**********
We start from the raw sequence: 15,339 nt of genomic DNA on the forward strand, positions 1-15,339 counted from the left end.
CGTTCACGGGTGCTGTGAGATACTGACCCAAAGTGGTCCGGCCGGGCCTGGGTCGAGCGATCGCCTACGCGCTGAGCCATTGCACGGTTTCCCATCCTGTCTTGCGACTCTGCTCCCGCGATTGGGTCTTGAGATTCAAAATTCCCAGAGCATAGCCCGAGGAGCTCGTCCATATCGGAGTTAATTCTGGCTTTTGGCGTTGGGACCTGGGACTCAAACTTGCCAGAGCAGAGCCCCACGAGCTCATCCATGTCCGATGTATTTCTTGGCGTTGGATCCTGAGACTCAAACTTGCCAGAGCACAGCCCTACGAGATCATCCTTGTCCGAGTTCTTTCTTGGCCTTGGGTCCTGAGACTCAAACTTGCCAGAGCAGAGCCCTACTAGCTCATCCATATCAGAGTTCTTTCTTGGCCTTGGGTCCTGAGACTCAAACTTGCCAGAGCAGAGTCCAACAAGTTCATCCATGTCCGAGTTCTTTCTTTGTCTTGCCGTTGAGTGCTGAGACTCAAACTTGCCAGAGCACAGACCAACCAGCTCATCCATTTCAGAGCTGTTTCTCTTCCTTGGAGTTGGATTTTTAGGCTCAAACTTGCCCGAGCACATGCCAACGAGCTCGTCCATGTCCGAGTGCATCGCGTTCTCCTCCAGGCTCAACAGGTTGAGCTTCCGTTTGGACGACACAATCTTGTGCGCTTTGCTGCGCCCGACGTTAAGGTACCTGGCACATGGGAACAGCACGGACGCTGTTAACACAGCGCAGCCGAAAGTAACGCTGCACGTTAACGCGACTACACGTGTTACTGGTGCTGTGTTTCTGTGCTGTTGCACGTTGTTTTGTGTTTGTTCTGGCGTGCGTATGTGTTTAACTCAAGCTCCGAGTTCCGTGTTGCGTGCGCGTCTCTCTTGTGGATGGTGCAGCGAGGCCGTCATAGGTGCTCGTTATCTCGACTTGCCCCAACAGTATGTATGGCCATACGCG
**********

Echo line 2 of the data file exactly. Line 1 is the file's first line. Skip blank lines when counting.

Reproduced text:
CGTTCACGGGTGCTGTGAGATACTGACCCAAAGTGGTCCGGCCGGGCCTGGGTCGAGCGATCGCCTACGCGCTGAGCCATTGCACGGTTTCCCATCCTGTCTTGCGACTCTGCTCCCGCGATTGGGTCTTGAGATTCAAAATTCCCAGAGCATAGCCCGAGGAGCTCGTCCATATCGGAGTTAATTCTGGCTTTTGGCGTTGGGACCTGGGACTCAAACTTGCCAGAGCAGAGCCCCACGAGCTCATCCATGTCCGATGTATTTCTTGGCGTTGGATCCTGAGACTCAAACTTGCCAGAGCACAGCCCTACGAGATCATCCTTGTCCGAGTTCTTTCTTGGCCTTGGGTCCTGAGACTCAAACTTGCCAGAGCAGAGCCCTACTAGCTCATCCATATCAGAGTTCTTTCTTGGCCTTGGGTCCTGAGACTCAAACTTGCCAGAGCAGAGTCCAACAAGTTCATCCATGTCCGAGTTCTTTCTTTGTCTTGCCGTTGAGTGCTGAGACTCAAACTTGCCAGAGCACAGACCAACCAGCTCATCCATTTCAGAGCTGTTTCTCTTCCTTGGAGTTGGATTTTTAGGCTCAAACTTGCCCGAGCACATGCCAACGAGCTCGTCCATGTCCGAGTGCATCGCGTTCTCCTCCAGGCTCAACAGGTTGAGCTTCCGTTTGGACGACACAATCTTGTGCGCTTTGCTGCGCCCGACGTTAAGGTACCTGGCACATGGGAACAGCACGGACGCTGTTAACACAGCGCAGCCGAAAGTAACGCTGCACGTTAACGCGACTACACGTGTTACTGGTGCTGTGTTTCTGTGCTGTTGCACGTTGTTTTGTGTTTGTTCTGGCGTGCGTATGTGTTTAACTCAAGCTCCGAGTTCCGTGTTGCGTGCGCGTCTCTCTTGTGGATGGTGCAGCGAGGCCGTCATAGGTGCTCGTTATCTCGACTTGCCCCAACAGTATGTATGGCCATACGCG